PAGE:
that $frac{1}{p}$ numbers are multiples of $p$, $frac{1}{q}$ are
multiples of $q$, and for every $r$ we all know $left (1 – frac{1}{r} proper )$
numbers are not multiples of $r$! For every $q$, then, we wish to land
within the intersection of all of those units, then we wish to sum over our
selections of $q$. Taken collectively, we see that

The density of numbers whose second prime is $p$ is

See Also

[lambda_2(p) =
sum_{q lt p}
prod_{q neq r lt p} left ( 1 – frac{1}{r} right )]

We will rearrange this to

lambda_2(p) =
left [ prod_{q lt p} left ( 1 – frac{1}{q} right ) right ] sum_{q lt p} frac{1}{q} left ( 1 – frac{1}{q} proper )^{-1})

As a cute train, write $lambda_k(p)$ for the density of numbers
whose $okay$th prime is $p$.

De Koninck and Tenenbaum point out in passing that

lambda_k(p) =
left [ prod_{k lt p} left ( 1 – frac{1}{q} right ) right ] s_{k-1}(p)]

the place
$s_j(p) = sum frac{1}{m}$
is a sum over all $m$ who’ve precisely $j$ prime components, all of that are $lt p$.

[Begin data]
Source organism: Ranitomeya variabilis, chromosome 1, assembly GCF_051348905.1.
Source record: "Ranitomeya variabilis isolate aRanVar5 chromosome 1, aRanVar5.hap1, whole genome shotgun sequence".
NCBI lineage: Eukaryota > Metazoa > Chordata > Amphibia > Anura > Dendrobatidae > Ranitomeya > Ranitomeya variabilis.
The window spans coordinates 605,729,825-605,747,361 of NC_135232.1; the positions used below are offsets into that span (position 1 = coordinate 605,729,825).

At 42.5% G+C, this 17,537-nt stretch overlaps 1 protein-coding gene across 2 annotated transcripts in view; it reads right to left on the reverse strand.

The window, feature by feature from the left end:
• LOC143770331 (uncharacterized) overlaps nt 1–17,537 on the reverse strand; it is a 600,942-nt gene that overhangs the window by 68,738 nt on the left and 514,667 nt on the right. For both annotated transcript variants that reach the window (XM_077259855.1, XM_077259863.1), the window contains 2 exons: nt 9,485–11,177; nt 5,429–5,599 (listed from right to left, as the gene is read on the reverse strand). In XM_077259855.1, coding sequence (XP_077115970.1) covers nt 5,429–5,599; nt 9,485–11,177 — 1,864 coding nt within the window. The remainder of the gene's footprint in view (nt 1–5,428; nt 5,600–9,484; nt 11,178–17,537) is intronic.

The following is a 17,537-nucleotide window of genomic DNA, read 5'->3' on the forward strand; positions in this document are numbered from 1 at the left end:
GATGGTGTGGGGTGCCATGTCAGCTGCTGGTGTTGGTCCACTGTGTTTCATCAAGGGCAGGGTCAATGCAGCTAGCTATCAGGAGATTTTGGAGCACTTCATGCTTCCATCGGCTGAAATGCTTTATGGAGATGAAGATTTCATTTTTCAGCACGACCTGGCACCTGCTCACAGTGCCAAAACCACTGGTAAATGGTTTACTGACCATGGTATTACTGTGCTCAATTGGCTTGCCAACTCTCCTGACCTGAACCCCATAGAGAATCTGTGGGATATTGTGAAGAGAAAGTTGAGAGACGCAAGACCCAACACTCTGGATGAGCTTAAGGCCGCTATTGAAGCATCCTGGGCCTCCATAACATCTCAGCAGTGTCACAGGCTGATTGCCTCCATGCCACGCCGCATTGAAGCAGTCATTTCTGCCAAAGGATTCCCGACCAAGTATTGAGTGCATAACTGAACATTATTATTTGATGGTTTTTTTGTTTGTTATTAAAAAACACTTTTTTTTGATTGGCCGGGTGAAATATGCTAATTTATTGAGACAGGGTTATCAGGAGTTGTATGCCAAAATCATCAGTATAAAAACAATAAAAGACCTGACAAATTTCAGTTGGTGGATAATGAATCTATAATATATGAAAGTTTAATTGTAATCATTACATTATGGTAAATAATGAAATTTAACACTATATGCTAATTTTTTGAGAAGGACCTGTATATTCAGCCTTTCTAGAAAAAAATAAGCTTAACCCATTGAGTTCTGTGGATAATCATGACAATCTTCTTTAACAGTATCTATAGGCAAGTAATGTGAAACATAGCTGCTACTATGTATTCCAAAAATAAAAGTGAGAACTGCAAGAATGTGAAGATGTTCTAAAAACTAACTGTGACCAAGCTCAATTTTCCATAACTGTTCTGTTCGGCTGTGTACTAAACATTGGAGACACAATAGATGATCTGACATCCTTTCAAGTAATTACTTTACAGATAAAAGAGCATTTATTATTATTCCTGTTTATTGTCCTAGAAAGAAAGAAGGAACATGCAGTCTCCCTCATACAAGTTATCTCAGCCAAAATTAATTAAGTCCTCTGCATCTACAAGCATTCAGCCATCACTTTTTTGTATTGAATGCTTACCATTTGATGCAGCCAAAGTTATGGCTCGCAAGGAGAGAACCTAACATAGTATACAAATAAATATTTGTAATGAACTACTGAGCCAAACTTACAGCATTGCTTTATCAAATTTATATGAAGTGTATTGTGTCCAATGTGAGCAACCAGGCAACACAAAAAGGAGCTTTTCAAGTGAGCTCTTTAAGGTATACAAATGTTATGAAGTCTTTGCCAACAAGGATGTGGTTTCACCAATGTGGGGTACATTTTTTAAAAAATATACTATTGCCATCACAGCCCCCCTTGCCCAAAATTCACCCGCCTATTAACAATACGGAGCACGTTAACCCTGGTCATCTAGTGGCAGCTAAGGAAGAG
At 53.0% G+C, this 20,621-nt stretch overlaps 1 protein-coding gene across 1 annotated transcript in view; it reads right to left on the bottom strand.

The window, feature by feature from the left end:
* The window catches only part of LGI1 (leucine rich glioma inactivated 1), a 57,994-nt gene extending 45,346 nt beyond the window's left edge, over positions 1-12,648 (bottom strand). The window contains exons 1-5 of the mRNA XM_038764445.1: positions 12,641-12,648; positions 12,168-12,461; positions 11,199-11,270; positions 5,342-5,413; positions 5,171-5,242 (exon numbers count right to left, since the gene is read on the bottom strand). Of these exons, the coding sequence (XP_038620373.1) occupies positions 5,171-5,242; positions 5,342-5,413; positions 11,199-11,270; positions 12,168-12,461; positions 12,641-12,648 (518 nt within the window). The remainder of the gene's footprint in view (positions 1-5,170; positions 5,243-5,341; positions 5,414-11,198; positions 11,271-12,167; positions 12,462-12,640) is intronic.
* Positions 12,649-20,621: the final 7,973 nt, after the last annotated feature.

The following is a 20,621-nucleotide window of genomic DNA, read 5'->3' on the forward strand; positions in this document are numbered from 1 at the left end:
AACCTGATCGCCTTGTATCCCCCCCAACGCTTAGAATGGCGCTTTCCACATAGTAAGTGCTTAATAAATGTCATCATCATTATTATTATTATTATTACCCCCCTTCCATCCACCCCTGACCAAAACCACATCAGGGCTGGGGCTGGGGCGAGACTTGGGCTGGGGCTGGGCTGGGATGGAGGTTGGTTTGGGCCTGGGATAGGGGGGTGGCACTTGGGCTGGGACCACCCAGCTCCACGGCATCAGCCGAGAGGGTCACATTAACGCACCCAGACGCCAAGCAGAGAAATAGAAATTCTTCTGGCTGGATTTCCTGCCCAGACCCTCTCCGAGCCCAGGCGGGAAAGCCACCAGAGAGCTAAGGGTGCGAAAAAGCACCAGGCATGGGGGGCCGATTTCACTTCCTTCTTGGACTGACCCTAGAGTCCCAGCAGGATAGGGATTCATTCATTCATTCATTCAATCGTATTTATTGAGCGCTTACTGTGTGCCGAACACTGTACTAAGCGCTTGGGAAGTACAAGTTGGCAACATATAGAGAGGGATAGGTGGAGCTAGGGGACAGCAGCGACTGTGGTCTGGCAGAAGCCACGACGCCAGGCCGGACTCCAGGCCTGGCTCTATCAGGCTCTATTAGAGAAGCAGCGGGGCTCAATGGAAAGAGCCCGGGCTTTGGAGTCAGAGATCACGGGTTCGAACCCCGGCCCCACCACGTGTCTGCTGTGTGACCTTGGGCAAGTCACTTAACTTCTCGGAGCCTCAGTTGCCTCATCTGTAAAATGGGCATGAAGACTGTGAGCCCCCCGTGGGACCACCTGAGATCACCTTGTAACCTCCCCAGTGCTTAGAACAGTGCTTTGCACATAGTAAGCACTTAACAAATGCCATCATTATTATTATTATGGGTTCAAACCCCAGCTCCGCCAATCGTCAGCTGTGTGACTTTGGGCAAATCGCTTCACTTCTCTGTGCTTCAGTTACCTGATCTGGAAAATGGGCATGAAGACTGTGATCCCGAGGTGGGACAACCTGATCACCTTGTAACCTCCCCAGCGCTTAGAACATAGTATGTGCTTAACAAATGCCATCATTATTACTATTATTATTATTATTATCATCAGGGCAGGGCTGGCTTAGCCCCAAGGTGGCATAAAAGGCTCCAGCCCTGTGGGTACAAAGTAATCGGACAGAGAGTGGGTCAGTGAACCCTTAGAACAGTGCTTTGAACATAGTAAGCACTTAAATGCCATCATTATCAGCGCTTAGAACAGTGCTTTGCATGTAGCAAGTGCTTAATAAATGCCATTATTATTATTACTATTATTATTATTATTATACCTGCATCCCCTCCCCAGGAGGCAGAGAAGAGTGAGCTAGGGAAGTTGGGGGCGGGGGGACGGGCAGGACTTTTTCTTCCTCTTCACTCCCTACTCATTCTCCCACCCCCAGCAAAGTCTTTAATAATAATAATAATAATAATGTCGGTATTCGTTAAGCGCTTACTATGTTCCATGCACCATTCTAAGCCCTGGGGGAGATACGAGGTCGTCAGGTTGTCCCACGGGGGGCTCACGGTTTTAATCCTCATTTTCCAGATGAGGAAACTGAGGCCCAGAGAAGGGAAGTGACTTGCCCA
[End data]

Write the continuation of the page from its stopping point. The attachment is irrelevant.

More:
Are you able to show that this components is appropriate?

However keep in mind the purpose of all this! We wish to know the prime (p^*) in order that
half of all numbers have their second prime (leq p^*). That’s, in order that
the sum of densities

[lambda_2(2) + lambda_2(3) + lambda_2(5) + ldots + lambda_2(p^*)

However we are able to implement $lambda_2(-)$ and simply examine for which prime this

Once more we see that $37$ is the prime the place roughly half of all numbers
have one thing $leq 37$ as their first prime! So we’ve confirmed that
$37$ is the median second prime!

Additionally, this exhibits that we anticipate the precise density to be $approx .5002$.
If we set $N = 10^7$ within the code from the primary half
to get a greater approximation, we get $.5002501$, which is remarkably
near the reality!

As one other cute train – utilizing the concepts on this submit,
are you able to compute the median third prime?

As a (a lot) tougher train, are you able to get asymptotics for the way
the median $okay$th prime grows as a operate of $okay$?

Thanks for hanging out, all! This was a extremely enjoyable submit to put in writing up,
and I’m actually excited to share it with everyone!
This reality about $37$ was all I may take into consideration for like per week, haha.

I’ve extra weblog posts coming, after all, so I’ll see you all quickly!

Keep secure, and keep heat ^_^